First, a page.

“I complained to God in so many words: ‘Here I was, the wounded representative of the negro race in our struggle to be accounted free and equal with the dominating whites!’ And God was amused; my prayer did not ring true with Him. I would try again. And then God said, ‘Have you not done the same thing? Remember this one and that one, people whom you have slighted or avoided or treated less considerately than others because they were different superficially, and you were ashamed to be identified with them. Have you not been glad that you are not black? My anger and hate against the landlady melted. I was no better than she was, not worse for that matter…We were both guilty of the sin of self-regard, the pride and the exclusiveness by which we cut some people off from ourselves.”

This made me look at areas of my life where I have been judgmental and have put myself above others. Our lives are about relationships and how we handle them. What is your legacy going to be in this area?

Currently Analytically Rereading: The Tipping Point By Malcolm Gladwell

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There has been a tremendous amount of press about this book since it was published in 2000, but since I had recently read David And Goliath, I decided to continue to reread all his previous books.

I want to read this with the purpose of answering the questions that he poses as well as the ones that I would like considered.

As an example on page 24, I love these questions and as I read further I want to see if Mr. Gladwell really answers these or glosses over them. The questions are:

“Why is it that some ideas or behaviors or products start epidemics and others don’t?”

“And what can we do to deliberately start and control positive epidemics of our own?”

In chapter One, Mr. Gladwell discusses the Baltimore syphilis problem and what caused it to tip. What was very interesting to me were the three basic theories that caused this problem to occur and all of these theories were presented by experts in their field. All of these theories were not dramatic in the sense that it caused the syphilis problem to tip, but what was interesting to me, was what does this say in really identifying the problem. It seems to me that there could be an elephant in the room and it would not be identifed as the tipping point? Readers, am I thinking about this correctly?

Big Fish, Little Fish, Big Pond, Little Pond Part II

We continue with this conversation of Is it better to be a Big Fish in a Little Pond or a Little Fish in a Big Pond?

This is a quote from page 63 by Caroline Sacks from David And Goliath by Malcolm Gladwell:

“If I’d gone to the University of Maryland, I’d still be in science.”

My question is did Carloline Sacks really make the wrong decision by choosing Brown instead of the University of Maryland? Brown, of course, is one of the top colleges in the United States while Maryland is rated much lower.

According to Gladwell on page 71:

“But let’s think about Caroline’s decision in the same way the Impressionists thought about the Salon. What the Impressionists understood, in their endless debates at the Cafe Guerbois, was that the choice between the Salon and a solo show wasn’t a simple case of a best option and a second-best option. It was a choice between two very different options, each with its own strengths and drawbacks.”

Based on Caroline’s background, she may have found it very difficult to be a Little Fish in a Big Pond, considering she had always made straight A’s.

One of the other questions that I thought of was did Caroline think before she left Brown of any other options in science in which she may have pursued. Organic chemistry, if you ask anyone, is one of the most difficult courses in any college curriculum and that was, in my opinion, her stumbling block. Was this really a Little Fish in a Big Pond issue or was it something else?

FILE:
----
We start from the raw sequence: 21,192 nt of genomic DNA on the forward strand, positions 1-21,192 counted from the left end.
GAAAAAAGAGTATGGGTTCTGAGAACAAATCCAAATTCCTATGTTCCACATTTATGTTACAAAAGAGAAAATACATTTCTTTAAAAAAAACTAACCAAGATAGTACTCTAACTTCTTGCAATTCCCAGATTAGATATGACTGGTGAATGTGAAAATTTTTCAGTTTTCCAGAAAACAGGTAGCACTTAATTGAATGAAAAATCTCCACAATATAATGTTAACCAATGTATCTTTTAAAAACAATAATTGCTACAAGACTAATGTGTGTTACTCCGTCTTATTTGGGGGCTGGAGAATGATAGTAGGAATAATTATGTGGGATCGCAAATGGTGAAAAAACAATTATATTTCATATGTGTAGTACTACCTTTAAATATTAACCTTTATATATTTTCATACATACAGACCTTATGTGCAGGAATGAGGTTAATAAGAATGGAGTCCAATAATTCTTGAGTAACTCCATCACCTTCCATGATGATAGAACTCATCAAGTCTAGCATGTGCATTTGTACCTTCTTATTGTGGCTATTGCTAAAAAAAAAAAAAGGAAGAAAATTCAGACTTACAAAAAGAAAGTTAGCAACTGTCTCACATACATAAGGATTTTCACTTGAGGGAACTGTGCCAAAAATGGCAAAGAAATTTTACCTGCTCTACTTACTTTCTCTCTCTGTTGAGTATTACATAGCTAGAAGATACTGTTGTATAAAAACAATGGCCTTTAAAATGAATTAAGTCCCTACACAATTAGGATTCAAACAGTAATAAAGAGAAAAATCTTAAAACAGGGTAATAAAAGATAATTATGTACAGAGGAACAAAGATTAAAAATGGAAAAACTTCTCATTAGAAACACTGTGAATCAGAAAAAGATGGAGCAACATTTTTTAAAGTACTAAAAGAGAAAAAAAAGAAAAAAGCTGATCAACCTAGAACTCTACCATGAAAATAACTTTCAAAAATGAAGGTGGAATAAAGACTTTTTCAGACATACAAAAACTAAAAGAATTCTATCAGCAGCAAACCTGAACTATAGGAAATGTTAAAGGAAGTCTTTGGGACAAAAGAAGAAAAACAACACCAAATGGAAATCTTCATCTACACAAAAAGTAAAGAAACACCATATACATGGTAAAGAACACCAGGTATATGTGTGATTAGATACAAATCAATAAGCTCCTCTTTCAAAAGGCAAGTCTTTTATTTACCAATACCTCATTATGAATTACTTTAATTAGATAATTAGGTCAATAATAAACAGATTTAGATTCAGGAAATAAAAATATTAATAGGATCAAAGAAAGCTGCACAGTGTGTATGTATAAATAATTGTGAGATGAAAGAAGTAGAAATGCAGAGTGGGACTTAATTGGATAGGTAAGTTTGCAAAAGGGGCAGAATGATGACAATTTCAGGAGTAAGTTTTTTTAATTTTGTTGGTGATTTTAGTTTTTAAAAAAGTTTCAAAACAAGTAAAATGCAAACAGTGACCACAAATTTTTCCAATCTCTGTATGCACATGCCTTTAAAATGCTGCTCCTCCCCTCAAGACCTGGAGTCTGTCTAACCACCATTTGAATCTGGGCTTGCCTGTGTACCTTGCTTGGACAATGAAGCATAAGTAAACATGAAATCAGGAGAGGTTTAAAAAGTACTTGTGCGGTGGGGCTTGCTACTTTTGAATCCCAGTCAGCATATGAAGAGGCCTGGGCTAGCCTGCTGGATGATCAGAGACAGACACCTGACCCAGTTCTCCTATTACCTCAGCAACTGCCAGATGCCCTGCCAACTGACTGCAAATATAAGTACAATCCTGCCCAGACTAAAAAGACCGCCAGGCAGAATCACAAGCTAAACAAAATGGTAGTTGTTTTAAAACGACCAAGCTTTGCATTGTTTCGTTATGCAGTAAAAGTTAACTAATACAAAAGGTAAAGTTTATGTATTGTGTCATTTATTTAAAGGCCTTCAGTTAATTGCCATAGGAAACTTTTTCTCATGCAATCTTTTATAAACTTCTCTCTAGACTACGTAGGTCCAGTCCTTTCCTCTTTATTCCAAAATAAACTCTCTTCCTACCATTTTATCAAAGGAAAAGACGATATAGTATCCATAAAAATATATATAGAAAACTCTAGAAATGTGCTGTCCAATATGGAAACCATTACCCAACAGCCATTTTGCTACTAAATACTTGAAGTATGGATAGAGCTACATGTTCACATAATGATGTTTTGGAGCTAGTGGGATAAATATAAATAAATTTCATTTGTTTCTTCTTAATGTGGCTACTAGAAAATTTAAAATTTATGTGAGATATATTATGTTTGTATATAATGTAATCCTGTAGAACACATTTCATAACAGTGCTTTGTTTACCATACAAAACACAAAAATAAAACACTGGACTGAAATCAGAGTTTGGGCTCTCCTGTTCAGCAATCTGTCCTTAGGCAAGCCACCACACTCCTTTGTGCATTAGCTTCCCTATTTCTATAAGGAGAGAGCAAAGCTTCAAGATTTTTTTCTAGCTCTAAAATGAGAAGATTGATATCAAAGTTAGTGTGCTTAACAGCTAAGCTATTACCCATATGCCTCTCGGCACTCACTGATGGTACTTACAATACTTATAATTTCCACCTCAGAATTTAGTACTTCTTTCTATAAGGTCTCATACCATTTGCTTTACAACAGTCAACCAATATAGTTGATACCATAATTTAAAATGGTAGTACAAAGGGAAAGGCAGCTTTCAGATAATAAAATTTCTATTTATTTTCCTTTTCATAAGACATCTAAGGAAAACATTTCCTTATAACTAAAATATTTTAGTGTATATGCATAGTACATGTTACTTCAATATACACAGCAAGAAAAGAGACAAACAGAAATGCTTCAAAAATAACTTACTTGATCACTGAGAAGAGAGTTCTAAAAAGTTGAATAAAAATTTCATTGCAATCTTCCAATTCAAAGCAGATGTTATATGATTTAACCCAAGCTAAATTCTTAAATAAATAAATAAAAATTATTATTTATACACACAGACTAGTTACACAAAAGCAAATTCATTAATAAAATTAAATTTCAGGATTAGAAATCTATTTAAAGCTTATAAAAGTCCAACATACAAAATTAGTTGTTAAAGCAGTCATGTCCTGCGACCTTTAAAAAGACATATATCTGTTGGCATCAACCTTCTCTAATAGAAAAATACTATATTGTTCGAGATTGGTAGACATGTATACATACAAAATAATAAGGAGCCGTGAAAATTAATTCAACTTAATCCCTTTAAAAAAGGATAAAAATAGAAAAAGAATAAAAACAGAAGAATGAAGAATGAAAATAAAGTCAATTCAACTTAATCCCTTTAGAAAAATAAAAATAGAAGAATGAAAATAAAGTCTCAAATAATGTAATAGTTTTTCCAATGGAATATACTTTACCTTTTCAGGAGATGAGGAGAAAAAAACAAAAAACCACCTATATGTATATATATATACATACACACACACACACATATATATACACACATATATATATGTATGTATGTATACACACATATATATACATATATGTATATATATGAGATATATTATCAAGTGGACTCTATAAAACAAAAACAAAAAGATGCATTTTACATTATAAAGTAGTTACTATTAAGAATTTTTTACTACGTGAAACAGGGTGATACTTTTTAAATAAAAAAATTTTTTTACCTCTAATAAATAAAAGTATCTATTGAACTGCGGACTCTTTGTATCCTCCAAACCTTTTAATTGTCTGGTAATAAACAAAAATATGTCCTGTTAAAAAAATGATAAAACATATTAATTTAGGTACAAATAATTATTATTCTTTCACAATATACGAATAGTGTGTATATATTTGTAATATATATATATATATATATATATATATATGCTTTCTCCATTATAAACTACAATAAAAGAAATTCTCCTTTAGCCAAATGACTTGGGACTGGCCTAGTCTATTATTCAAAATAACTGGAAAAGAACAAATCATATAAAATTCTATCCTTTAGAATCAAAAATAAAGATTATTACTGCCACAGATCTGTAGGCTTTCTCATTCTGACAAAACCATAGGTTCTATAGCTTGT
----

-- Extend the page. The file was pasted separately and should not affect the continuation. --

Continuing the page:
Big Fish, Little Fish, Big Pond, Little Pond

I have been thinking about is it better to be a big fish in a little pond or a little fish in a big pond and I ran across in Chapter 3 of David and Goliath by Malcolm Gladwell a good starting point. He begins the chapter by discussing the Impressionists painters in France and the struggles they were up against in getting their paintings shown in the Salon. There were several painters in this group including: Edouard Manet, Edgar Degas, Paul Cezanne, Claude Monet, Pierre-August Renoir, and Camille Pissarro. I would say at this point in their careers that they were little fish in a big pond. They came to a crisis point. My question is:

Would you consider this group to be and to have a mastermind alliance? Exactly what is a mastermind alliance?

From Laws Of Success By Napoleon Hill:

From page 55 the definition of a mastermind alliance”

“A Master Mind may be created through the bringing together or blending, in a spirit of perfect harmony, of two or more minds. Out of this harmonious blending the chemistry of the mind creates a third mind which may be appropriated and used by one or all of the individual minds. This Master Mind will remain available as long as the friendly, harmonious alliance between the individual minds exists. It will disintegrate and all evidence of its former existence will disappear the moment the friendly alliance is broken.”

These men, in my opinion, had a mastermind alliance which allowed them to break away from the Salon model and strike out for themselves. I am sure there were other factors, but to me, that was the primary one.

I love this quote from Malcolm Gladwell from page 74 of David and Goliath:

“The lesson of the Impressionists is that there are times and places where it is better to be a Big Fish in a Little Pond than a Little Fish in a Big Pond, where the apparent disadvantage of being an outsider in a marginal wold turns out not to be a disadvantage at all.”

Something to mull over. We will have more on this subject in upcoming posts as we discuss Caroline Sacks and her problems with which fish and which pond should she pursue.